Time management guru Brian Tracey (Eat That Frog, 2001) says that, even on our deathbeds, we'll have at least 300 hours of stuff left to do. Personally I hope that's chores like mowing the lawn rather than treats like catching up with an old friend from primary school.
I'll keep this post short - so you can use the 30 seconds you'd spend reading a longer one on something else.
Time as a reason or excuse
"And what barriers might we face in adopting this new initiative/ strategy/ pedagogy/ marking system/ phonics programme etc.?", asked the leader, consultant, trainer and specialist.
"Time!' replied the teacher.
And quite correct too. But if the reflex response is a final and general 'not enough time', we miss the chance to ask a specific, 'how much time? and when?'
If you find yourself stuck in 'not enough time', ask, 'exactly how much time do I need, when, and how can I get it?' And when someone offers 'no time' to you as a reason or excuse, help them ask those questions and make the time they need.
I recently coached someone who discovered she'd spent around 20 minutes avoiding a difficult task that ended up taking 10 minutes to complete, all because she got stuck in 'not enough time'.
Eat That Frog Summary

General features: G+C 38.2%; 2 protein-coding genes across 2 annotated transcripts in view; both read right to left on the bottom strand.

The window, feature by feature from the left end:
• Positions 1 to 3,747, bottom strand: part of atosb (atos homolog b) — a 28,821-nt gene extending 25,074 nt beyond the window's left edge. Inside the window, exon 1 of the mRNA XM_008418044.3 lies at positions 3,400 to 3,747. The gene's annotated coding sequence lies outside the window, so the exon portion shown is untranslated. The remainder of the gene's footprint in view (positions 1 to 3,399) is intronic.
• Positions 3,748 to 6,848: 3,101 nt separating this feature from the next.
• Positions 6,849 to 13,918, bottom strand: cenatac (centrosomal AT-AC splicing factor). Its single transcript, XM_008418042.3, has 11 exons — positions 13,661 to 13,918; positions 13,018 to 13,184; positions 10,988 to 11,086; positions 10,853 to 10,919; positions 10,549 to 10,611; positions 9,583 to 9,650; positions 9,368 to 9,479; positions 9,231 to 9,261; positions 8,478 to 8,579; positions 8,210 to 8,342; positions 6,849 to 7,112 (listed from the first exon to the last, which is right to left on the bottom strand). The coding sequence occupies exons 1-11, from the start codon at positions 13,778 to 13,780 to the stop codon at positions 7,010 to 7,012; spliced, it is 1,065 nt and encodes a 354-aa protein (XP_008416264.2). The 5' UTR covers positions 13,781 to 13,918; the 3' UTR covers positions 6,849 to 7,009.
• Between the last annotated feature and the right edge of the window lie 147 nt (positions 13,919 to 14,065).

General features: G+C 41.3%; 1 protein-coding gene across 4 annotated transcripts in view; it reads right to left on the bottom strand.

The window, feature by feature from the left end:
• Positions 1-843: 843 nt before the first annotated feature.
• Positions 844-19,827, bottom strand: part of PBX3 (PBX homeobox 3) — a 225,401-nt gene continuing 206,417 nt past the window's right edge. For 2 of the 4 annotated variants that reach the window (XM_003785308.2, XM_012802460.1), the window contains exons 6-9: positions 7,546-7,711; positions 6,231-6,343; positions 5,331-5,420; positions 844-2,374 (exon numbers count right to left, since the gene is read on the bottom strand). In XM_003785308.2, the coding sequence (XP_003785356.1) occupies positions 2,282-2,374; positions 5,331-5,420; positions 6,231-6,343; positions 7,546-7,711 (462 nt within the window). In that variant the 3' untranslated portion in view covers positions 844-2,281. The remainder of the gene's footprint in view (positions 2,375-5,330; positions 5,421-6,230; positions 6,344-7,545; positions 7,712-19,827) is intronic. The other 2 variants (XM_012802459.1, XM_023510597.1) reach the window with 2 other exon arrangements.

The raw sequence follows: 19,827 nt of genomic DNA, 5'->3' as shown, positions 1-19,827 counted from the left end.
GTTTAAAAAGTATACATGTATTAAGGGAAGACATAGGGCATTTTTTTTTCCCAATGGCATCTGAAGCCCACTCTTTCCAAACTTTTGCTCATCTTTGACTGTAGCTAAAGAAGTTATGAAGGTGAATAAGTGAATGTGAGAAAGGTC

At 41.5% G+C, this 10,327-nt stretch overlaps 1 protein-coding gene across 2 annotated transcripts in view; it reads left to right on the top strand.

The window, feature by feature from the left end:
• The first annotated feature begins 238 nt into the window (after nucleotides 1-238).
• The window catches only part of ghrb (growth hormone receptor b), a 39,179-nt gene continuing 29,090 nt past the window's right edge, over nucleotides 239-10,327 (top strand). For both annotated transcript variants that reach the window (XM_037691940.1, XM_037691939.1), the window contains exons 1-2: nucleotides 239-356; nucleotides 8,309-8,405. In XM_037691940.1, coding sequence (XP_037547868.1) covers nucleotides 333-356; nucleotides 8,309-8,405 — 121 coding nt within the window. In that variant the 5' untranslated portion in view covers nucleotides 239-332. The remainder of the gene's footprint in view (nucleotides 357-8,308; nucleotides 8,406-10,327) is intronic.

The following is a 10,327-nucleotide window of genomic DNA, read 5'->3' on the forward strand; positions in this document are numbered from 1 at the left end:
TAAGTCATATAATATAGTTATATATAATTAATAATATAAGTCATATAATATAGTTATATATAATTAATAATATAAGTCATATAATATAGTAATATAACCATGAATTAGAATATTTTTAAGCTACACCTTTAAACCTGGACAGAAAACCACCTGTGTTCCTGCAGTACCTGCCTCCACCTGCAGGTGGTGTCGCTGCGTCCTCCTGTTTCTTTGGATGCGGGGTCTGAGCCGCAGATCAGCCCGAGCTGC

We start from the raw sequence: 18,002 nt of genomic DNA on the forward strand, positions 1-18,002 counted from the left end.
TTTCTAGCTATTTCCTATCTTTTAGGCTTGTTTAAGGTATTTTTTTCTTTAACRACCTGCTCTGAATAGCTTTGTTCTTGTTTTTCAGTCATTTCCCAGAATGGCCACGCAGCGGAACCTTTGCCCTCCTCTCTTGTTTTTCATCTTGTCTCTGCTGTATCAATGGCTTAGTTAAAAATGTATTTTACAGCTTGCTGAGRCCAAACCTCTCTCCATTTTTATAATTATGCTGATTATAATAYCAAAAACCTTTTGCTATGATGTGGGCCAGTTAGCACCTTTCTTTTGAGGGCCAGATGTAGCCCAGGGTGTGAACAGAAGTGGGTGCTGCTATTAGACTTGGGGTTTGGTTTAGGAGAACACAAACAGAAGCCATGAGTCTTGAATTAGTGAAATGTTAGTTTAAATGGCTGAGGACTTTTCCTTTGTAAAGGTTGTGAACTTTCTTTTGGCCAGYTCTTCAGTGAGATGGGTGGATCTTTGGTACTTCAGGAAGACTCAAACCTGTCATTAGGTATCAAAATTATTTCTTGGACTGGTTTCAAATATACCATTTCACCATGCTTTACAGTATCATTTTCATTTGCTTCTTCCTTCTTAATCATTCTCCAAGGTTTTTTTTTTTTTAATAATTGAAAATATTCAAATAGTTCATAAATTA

Brian Tracey will tell it better than me but here's a summary:
List every task you need to do by a certain deadline (today, this week, this term etc.)
Categorise tasks as A, B, C or D:
A = the consequence of not doing it is very significant B = the consequence of not doing it is significant C = the consequence of not doing it is mild D = tidying your desk, getting a coffee, checking email/news etc.
Then rank the A's 1, 2, 3, 4 etc. in order of significance (and the B's too).
Then do your A1. It's your frog. Do it now. Eat it now. You've been avoiding it, haven't you. And don't get distracted again by an easy D, save that for a treat later.
When the frog is gone, magically, all the other tasks become a whole lot easier. It feels like you've made time.
Thank-you for taking the time to read this. I hope it's been useful.
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